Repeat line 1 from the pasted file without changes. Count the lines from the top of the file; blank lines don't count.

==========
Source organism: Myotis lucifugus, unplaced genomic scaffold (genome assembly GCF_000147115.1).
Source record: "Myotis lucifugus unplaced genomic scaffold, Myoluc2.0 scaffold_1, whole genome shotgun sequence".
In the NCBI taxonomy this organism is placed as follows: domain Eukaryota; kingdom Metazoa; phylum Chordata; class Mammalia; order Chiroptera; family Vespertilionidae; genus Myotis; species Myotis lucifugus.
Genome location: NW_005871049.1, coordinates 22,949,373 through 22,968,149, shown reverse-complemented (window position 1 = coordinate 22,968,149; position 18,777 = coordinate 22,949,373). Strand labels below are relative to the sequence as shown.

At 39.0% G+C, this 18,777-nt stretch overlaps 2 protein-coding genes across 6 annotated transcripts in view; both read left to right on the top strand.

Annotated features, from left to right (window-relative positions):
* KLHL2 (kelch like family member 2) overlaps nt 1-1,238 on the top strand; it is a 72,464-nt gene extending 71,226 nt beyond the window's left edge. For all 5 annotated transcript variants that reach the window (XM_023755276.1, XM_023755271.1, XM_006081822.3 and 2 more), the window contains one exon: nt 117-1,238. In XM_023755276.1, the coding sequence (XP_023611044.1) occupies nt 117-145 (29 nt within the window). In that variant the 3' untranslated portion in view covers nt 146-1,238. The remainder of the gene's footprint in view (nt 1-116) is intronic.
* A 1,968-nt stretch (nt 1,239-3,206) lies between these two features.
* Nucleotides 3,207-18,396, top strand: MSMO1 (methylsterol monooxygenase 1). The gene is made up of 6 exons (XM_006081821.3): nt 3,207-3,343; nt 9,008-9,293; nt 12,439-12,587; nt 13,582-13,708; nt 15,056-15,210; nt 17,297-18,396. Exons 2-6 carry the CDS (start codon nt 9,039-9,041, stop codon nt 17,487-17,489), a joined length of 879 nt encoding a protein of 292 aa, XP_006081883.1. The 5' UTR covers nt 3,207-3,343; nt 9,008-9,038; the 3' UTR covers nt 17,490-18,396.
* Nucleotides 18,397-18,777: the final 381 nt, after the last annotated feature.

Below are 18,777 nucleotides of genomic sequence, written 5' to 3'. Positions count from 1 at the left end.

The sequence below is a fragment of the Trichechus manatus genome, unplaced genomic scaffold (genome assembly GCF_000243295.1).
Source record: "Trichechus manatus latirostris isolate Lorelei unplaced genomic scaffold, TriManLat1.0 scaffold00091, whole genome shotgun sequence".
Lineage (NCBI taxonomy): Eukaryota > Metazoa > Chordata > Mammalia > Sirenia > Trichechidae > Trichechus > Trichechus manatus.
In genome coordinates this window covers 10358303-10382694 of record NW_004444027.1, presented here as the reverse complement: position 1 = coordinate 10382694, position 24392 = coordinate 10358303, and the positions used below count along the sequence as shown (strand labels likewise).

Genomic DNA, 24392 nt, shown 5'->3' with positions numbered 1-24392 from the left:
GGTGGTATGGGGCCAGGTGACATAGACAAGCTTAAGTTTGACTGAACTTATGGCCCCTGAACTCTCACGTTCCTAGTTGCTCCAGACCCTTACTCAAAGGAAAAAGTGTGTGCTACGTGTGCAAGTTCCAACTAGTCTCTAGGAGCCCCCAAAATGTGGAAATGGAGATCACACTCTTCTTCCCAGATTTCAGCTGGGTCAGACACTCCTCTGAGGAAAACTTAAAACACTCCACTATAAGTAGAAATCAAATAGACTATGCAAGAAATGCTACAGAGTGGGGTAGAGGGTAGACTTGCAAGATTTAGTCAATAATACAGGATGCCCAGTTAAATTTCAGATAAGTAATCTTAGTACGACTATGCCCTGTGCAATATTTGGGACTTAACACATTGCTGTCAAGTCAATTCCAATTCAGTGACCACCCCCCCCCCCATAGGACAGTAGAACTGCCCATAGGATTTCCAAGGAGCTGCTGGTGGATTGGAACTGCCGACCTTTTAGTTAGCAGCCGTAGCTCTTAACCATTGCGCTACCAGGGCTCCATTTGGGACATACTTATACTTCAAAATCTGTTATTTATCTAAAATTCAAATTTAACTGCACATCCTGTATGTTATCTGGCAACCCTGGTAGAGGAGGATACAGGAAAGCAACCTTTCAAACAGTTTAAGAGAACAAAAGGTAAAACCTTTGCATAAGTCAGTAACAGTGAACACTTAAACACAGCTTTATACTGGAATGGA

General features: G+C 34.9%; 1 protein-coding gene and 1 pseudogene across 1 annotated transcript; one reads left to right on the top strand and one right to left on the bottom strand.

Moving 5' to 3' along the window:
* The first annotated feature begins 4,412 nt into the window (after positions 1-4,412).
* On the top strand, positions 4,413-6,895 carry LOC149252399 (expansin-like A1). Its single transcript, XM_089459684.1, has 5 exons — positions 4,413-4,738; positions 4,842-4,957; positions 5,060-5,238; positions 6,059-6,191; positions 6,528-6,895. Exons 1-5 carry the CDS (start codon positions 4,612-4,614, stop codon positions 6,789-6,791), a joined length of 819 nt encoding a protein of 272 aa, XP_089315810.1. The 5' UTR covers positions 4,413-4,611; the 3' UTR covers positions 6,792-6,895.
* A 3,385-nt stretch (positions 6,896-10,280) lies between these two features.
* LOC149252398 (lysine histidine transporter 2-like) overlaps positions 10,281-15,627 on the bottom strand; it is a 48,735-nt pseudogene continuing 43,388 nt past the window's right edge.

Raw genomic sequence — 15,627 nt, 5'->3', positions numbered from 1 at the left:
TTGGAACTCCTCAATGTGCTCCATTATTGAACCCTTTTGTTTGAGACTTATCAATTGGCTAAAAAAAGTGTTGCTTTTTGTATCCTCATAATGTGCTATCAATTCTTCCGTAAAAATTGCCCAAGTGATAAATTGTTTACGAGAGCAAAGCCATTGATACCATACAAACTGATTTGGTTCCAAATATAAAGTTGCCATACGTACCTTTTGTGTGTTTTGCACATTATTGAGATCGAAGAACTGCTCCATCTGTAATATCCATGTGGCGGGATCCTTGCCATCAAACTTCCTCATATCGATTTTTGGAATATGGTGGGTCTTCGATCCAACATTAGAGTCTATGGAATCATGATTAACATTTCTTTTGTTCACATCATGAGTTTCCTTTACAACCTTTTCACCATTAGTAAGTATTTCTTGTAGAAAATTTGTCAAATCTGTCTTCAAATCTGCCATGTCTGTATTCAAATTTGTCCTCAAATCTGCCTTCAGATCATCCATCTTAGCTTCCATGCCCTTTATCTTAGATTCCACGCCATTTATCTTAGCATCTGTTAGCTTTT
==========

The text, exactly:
Source organism: Myotis lucifugus, unplaced genomic scaffold (genome assembly GCF_000147115.1).